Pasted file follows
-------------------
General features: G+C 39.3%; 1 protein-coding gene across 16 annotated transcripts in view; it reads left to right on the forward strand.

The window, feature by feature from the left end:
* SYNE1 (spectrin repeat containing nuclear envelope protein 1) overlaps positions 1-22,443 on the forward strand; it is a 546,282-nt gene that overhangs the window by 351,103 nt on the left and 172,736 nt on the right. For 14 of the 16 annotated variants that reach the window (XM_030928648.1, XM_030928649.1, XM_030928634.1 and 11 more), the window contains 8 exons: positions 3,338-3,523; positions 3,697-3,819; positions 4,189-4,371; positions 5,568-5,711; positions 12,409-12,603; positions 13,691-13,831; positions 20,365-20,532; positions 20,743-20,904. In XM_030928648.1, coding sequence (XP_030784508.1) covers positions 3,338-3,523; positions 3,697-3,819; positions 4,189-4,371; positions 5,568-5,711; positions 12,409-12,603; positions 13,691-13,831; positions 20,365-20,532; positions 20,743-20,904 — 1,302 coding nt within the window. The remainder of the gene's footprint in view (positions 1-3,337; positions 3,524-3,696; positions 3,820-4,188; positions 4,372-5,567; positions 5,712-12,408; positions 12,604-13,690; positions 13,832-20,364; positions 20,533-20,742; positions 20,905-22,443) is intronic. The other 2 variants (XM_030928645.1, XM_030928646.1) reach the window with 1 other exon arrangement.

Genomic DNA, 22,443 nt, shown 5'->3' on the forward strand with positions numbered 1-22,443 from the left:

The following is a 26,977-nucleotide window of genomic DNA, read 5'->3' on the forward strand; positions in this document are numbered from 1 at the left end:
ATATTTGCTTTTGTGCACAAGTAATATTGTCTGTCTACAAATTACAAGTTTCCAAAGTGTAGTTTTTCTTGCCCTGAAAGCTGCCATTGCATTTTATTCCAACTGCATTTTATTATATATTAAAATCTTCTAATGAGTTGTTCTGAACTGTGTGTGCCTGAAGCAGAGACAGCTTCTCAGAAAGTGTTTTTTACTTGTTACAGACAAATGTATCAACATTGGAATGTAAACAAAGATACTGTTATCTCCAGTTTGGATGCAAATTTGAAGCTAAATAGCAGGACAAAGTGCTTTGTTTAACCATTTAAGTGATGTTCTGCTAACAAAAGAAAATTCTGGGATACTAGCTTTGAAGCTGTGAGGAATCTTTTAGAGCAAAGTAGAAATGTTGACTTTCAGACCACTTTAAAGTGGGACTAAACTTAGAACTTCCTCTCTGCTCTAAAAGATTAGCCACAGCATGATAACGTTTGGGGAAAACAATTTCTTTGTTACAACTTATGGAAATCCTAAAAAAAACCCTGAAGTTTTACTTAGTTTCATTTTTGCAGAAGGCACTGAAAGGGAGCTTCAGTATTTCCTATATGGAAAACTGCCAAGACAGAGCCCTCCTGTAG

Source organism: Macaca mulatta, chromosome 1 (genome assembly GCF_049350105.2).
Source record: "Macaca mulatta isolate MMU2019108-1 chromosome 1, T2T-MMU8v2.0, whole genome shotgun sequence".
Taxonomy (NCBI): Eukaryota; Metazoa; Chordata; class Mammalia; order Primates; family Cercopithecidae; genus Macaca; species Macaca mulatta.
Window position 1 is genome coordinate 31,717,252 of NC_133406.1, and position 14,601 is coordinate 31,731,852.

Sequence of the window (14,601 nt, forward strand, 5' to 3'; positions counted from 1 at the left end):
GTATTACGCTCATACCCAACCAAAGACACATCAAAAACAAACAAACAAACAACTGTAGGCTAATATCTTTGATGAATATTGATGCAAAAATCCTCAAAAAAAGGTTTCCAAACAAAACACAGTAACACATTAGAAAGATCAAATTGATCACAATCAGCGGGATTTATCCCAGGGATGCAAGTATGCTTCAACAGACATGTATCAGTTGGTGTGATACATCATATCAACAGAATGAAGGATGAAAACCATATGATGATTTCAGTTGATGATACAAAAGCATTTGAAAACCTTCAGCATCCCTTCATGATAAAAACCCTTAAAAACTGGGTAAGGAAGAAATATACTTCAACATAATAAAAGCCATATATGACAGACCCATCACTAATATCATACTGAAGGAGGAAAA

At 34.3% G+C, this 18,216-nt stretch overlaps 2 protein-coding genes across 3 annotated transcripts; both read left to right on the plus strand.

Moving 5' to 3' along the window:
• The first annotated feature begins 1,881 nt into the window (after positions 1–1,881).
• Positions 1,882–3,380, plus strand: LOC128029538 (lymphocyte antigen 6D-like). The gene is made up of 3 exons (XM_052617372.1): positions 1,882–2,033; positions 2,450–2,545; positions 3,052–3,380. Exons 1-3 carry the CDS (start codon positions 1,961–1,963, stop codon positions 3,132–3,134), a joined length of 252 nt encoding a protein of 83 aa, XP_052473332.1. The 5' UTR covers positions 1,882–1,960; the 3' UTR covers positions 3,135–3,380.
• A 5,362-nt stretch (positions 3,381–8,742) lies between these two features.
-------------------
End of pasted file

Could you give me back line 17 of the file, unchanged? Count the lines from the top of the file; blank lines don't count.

• A 5,362-nt stretch (positions 3,381–8,742) lies between these two features.